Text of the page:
A first novel from Greer (stories: How It Was For Me, 2000) that’s both as sweeping and as slow as the comet that helps form its structure.
The perihelions and aphelions of comet 1953 Two give shape to this 30-plus-year epic about a group of scientists and scientists’ spouses touched by its celestial comings and goings. The action begins at a 1965 comet-watching party. Swift, the comet’s discoverer, has invited his pals and students to the small Pacific island where he first spotted the thing, but when a young boy falls to his death just as the meteor shower begins, everyone remembers that back in days of old, comets brought bad tidings to humankind. This dire event introduces repeat visits to a number of quirky lives at the intervals of the comet’s six-year nearest and most distant points—two young astronomers who marry other people when they should have married each other; Swift himself, lonely in his fame; Swift’s daughter, who grows up haunted by the memory of the dead boy; and Manday, the island astronomer who wants half the credit for the discovery of 1953 Two. Greer successfully captures the spirits of both men and women here, and manages to hold a great deal together without slipping. He can turn a phrase; the problem may be that he turns so many. No one here is as important as the omniscient narrator, who sometimes reveals things about the comet that no human will ever know, and who pulls the strings of his puppets’ sensibilities so relentlessly that they begin to sound alike, and familiar. Quotidian moments are accorded as much grandeur as the end of this ambitious fable, pumped up by endless wordplay reminiscent of young girls who put on makeup even when they’re alone.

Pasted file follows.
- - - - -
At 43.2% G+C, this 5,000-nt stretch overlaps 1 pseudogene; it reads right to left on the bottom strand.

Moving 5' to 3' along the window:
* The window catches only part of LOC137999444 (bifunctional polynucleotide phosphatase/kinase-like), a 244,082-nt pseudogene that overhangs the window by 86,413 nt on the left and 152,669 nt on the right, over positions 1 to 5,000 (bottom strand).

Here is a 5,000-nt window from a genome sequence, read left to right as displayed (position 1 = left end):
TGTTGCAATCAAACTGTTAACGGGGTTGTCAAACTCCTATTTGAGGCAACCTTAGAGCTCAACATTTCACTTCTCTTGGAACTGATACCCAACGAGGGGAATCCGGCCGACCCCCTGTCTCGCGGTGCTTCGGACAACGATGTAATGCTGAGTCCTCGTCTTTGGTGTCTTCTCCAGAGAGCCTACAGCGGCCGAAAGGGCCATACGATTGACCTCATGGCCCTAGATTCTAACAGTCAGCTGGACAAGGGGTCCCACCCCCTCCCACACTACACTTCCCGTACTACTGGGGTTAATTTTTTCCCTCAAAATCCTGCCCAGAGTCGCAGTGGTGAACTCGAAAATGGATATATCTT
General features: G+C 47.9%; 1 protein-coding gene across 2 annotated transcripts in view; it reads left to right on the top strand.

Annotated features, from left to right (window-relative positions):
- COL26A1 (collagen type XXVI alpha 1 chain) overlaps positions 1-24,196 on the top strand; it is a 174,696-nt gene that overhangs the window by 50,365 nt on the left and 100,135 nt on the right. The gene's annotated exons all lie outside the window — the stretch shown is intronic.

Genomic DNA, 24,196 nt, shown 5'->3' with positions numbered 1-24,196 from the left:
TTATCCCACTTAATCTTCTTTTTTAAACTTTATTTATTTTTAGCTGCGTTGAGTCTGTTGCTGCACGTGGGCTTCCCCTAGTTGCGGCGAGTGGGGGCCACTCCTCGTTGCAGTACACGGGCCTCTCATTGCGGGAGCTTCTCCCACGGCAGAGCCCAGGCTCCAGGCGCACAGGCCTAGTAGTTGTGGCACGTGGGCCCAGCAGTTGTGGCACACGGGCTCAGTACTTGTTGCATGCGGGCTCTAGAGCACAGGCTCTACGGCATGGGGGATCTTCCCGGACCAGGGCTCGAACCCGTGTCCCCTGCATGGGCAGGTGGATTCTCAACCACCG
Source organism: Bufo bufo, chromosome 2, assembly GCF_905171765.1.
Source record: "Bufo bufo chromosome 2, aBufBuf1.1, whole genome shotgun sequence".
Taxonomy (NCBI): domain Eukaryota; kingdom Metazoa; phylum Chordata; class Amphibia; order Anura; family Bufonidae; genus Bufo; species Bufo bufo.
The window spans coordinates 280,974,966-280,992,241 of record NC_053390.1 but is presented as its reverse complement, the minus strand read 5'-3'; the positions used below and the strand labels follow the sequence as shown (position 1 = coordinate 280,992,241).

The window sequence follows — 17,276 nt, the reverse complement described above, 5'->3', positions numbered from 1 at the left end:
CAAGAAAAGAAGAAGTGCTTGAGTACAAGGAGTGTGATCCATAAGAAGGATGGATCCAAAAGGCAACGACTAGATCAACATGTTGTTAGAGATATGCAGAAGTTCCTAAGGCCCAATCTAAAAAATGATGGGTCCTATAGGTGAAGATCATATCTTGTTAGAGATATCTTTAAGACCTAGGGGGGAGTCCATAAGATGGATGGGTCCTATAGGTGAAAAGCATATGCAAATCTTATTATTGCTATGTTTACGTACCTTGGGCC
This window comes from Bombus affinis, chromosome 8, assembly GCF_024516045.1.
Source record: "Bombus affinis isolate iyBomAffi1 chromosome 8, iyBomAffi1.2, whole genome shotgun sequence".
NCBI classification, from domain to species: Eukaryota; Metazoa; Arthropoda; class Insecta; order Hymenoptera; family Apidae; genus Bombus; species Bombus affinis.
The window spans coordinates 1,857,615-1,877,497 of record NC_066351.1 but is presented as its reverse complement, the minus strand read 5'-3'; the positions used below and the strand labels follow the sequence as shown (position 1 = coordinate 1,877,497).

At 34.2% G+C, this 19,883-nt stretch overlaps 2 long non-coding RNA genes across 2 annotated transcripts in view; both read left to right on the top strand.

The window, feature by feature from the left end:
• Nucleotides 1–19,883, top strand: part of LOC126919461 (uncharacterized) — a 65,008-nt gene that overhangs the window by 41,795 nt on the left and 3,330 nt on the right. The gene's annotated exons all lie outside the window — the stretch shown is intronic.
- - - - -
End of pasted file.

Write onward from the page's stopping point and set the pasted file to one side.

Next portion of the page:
A strong vision so consistently gorgeous it’s sometimes tedious.